Welcome to the program.

HAKEEM JEFFRIES: Thanks for having me on.

SHAPIRO: We heard Pelosi make the public argument for this impeachment inquiry. What did you hear in that meeting with everybody in the room?

JEFFRIES: Well, we're very clear that the president has admitted to breaking the law. He endeavored to compel a foreign leader, the president of Ukraine, to investigate a political adversary solely to benefit the president's reelection. That is unlawful. He acknowledged doing so. Ukraine is in a very vulnerable situation right now. They have been invaded by Russia. There is an ongoing war in Crimea. Almost $400 million in assistance was authorized by the Congress. The president has acknowledged holding up and delaying that military assistance...

SHAPIRO: Although, he has not...

JEFFRIES: ...In order to compel them.

SHAPIRO: ...Acknowledged that he held it up in order to compel Ukraine to investigate Biden. He has said that the two things happened. He has not said that one caused the other. The president...

JEFFRIES: The American people can draw a reasonable conclusion based on what we already know. But we, of course, are going to continue to get further information. We'll see the transcript from the phone call. And we are calling upon the whistleblower complaint to be released immediately.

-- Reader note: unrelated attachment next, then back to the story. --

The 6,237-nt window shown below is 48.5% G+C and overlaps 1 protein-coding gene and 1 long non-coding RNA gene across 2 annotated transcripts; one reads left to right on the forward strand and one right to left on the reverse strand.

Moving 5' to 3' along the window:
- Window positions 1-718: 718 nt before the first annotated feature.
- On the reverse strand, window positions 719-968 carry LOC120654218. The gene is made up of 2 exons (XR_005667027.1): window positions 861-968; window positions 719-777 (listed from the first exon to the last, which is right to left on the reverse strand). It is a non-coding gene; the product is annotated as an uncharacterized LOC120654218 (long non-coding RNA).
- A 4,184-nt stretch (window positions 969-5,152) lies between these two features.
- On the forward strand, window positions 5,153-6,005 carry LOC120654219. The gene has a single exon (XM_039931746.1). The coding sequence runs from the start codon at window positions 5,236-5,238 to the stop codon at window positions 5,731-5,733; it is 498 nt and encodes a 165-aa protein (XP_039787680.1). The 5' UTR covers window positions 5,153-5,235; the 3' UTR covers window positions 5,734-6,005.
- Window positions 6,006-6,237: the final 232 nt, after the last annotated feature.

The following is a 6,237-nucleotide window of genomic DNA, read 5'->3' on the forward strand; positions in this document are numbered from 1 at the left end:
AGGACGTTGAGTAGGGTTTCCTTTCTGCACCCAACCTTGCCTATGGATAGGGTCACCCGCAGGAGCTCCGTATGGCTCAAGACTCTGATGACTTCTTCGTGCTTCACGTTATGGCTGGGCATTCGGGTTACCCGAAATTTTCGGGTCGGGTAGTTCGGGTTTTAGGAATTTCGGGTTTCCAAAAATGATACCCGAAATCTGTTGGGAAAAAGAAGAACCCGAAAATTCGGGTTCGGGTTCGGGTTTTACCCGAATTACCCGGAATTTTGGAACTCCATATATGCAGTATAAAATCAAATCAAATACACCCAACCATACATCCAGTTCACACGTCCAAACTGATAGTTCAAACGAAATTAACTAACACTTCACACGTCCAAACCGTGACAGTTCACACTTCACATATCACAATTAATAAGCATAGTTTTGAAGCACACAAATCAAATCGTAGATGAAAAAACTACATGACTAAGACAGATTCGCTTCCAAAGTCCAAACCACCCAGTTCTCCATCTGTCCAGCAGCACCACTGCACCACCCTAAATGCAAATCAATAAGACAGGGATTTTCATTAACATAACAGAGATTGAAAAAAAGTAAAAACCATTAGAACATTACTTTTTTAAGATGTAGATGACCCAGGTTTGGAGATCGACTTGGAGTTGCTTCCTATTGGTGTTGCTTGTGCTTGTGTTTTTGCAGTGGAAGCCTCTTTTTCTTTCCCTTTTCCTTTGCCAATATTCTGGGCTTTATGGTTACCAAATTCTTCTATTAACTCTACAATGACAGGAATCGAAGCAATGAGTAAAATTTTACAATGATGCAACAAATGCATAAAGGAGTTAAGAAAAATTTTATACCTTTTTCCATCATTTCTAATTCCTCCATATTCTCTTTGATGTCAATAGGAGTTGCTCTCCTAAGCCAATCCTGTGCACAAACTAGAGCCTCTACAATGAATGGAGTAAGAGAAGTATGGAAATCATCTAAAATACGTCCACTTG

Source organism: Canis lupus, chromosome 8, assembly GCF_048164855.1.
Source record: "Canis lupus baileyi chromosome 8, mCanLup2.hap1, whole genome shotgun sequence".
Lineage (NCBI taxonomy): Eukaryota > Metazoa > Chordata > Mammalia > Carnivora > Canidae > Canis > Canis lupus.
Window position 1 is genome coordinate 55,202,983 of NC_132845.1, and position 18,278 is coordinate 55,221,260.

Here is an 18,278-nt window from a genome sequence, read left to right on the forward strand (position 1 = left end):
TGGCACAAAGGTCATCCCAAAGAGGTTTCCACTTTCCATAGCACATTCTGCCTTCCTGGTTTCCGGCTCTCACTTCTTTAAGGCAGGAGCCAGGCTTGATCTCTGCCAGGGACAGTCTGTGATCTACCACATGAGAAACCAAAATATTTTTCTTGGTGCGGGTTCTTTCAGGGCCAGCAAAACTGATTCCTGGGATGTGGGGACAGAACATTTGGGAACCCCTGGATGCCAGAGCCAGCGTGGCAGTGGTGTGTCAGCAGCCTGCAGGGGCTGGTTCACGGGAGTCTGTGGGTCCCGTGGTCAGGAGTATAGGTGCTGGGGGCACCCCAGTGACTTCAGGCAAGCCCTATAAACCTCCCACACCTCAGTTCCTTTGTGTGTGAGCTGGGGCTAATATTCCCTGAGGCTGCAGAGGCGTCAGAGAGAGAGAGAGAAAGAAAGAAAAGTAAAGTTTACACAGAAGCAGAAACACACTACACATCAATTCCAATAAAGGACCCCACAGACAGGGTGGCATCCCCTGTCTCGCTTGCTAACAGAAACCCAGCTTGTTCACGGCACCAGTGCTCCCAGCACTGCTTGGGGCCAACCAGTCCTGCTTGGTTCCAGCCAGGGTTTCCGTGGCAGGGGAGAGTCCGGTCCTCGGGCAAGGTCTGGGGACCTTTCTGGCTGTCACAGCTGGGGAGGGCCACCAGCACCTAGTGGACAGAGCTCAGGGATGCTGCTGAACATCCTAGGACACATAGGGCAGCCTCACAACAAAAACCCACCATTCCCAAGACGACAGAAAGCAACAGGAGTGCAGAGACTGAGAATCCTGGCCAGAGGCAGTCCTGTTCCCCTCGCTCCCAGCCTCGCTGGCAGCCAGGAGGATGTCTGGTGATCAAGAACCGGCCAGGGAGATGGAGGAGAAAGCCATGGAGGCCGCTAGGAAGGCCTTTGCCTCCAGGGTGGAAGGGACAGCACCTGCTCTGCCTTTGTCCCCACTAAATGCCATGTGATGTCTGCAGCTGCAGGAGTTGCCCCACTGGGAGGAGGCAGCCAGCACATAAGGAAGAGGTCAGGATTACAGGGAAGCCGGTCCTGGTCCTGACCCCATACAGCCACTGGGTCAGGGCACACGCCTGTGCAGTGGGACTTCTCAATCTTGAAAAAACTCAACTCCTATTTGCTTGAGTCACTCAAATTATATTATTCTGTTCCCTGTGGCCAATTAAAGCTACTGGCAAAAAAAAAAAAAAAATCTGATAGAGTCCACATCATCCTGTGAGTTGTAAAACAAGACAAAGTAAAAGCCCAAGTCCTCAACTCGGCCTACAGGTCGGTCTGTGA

SHAPIRO: President Trump tweeted, they never even saw the transcript of the call. Given that he has promised to release it tomorrow, why not wait and see what it says?

JEFFRIES: We are in the midst of an impeachment inquiry. That's an investigation. That is a fact-finding mission. And so we're going to gather the facts. We're going to apply the law. We're going to be guided by the Constitution. It's interesting to me that the president now seems willing to provide information. If that, in fact, is the case, he should turn over his taxes. He should allow the grand jury material to be released.

SHAPIRO: Well, before we get into that...